On August 19 the campaign issued a document aimed at West Virginia and other coal-producing States that promoted coal as a clean energy source.  It states, John Kerry and John Edwards believe that the Kyoto Protocol is not the answer.  The near-term emission reductions it would require of the United States are infeasible, while the long-term obligations imposed on all nations are too little to solve the problem.  Unlike the current Administration, John Kerry and John Edwards will offer an alternative to the Kyoto process that leads the world toward a more equitable and effective answer, while preserving coal miners jobs. 

Less than a week later, on August 24, the Journal Times of Racine, Wisconsin, published an account of Sen. Edwardss visit to the town the day before.  According to the paper, Edwards lamented America’s failure to join the Kyoto treaty.  The last thing this president should have done was walk away from Kyoto, he told the audience.  Perhaps co-incidentally, Wisconsin is not a major coal-producing State, and public opinion there favors policies to address global warming.

The annual report of the U. S. Climate Change Science Program for fiscal years 2004-5, entitled, Our Changing Planet, was released on August 25.  It was immediately hailed as a turn-around in the Bush Administrations position by the media and environmental groups.

 The New York Times in a story by Andrew Revkin on August 25 set the tone, and an editorial the next day called the report a striking shift in the way the Bush administration has portrayed the science of climate change.  Other newspaper editorial columns and environmental groups jumped on this interpretation.

The striking shift is confined to several short passages in a 130-page document that are less qualified and more direct than in the FY 2003 edition.  The statements that attracted the most attention are the following:

Multiple ensemble simulations of the 20th century climate have been conducted using climate models that include new and improved estimates of natural and anthropogenic forcing.  The simulations show that observed globally averaged surface air temperatures can be replicated only when both anthropogenic forcings, e.g., greenhouse gases, as well as natural forcings such as solar variability and volcanic eruptions are included in the model.  These simulations improve on the robustness of earlier work (pages 46-7).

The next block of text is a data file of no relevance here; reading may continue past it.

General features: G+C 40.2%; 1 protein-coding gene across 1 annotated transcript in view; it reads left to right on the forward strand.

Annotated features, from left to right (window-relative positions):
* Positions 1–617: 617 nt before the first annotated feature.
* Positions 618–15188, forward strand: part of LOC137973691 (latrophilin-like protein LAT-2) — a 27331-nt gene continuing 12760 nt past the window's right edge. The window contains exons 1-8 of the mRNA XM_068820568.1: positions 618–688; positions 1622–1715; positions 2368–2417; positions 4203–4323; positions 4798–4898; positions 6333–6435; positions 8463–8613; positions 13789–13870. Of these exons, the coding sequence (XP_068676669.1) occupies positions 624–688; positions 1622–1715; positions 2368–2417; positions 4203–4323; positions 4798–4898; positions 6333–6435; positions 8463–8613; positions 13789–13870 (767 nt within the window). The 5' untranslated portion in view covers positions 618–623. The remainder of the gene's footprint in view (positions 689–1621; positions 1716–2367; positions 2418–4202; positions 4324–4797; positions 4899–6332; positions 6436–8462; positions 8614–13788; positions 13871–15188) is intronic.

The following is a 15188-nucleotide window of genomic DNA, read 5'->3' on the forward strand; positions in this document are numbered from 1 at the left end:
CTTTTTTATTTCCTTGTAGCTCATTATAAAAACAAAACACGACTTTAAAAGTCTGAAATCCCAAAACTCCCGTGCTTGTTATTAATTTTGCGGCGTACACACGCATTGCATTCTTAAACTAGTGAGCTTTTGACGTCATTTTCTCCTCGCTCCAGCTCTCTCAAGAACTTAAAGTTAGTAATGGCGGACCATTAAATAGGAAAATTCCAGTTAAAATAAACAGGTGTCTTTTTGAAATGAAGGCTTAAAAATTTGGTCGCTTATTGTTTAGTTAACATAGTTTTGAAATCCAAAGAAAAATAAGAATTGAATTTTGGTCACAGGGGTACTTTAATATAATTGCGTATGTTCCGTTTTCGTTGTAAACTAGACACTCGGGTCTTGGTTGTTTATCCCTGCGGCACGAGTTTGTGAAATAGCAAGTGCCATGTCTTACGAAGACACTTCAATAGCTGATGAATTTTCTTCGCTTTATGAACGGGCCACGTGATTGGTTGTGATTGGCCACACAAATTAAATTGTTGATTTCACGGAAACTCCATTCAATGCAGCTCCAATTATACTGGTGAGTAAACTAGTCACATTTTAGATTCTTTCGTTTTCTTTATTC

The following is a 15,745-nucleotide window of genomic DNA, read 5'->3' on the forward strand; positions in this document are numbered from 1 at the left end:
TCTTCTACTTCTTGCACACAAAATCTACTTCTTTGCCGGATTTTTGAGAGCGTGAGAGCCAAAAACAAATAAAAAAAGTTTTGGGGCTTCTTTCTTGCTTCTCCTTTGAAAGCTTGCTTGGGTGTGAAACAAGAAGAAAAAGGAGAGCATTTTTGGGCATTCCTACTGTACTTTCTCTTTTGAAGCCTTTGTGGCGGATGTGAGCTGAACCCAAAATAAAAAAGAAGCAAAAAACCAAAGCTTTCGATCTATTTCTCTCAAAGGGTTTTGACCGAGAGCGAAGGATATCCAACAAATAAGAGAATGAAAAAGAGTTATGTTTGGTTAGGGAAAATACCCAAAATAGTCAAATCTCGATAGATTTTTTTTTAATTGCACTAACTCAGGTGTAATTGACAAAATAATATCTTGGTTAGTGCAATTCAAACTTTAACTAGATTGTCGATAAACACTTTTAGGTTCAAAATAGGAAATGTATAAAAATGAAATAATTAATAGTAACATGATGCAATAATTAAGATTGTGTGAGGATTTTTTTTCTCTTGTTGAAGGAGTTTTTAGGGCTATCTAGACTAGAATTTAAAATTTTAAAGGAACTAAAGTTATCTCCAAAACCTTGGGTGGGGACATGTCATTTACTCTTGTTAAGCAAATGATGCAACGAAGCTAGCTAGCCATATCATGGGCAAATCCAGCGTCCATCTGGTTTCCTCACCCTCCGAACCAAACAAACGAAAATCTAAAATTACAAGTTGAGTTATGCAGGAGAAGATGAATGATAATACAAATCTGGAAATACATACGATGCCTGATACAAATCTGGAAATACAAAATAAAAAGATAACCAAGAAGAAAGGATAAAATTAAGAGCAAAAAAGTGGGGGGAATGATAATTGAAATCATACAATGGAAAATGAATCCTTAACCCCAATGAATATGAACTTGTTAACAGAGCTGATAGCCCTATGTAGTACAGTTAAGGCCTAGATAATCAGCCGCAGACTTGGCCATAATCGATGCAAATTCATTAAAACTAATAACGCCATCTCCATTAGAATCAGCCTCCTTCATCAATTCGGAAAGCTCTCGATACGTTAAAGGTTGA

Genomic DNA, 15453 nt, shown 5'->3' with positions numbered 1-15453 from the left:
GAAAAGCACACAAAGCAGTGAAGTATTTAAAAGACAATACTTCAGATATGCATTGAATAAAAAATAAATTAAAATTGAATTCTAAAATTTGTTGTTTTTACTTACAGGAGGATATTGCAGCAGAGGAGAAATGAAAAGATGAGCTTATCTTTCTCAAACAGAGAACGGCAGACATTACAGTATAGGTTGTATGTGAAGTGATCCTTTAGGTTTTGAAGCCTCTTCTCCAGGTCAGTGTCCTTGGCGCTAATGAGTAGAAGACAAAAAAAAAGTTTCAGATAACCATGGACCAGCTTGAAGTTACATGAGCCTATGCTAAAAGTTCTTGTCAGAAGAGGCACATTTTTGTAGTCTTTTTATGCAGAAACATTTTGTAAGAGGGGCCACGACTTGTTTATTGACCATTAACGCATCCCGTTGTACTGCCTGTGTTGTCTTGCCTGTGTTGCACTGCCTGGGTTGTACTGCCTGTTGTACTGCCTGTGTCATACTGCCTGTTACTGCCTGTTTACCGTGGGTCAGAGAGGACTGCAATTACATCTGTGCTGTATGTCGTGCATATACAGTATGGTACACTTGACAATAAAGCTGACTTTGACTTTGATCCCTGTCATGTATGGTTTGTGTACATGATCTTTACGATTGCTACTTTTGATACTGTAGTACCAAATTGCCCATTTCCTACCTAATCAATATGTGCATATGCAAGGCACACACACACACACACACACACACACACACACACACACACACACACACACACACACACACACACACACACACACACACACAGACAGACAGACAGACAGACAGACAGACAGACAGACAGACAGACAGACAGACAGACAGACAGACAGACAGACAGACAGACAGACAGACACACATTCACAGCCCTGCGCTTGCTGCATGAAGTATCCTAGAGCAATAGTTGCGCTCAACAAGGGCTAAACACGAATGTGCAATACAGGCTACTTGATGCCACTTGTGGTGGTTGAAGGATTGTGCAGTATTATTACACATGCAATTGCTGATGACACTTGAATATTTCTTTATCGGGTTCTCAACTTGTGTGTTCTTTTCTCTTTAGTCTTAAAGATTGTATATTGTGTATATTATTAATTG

Comparison of index trends in observations and model simulations shows that North American temperature changes from 1950 to 1999 were unlikely to be due only to natural climate variations.  Observed trends over this period are consistent with simulations that include anthropogenic forcing from increasing atmospheric greenhouse gases and sulfate aerosols.  However, most of the observed warming from 1900 to 1949 was likely due to natural climate variation (page 47).

 Administration officials disputed that the report represents a striking shift in their position.  In a Washington Post article on Aug. 27, White House Science Adviser John Marburger, one of the signatories to the report, was quoted as saying that the findings had no implications for policy.

 Further, a New York Times reporter covering the presidential campaign put the question directly to President Bush (Aug. 27): Asked why the administration had changed its position on what causes global warming, Mr. Bush replied, Ah, we did?  I don’t think so.

The report may be found on the web at


“Computers Add Sophistication, but Don’t Resolve Climate Debate” – “When the Bush administration issued an update last week on federal climate research, it was criticized with equal vigor by environmentalists and by industry-backed groups.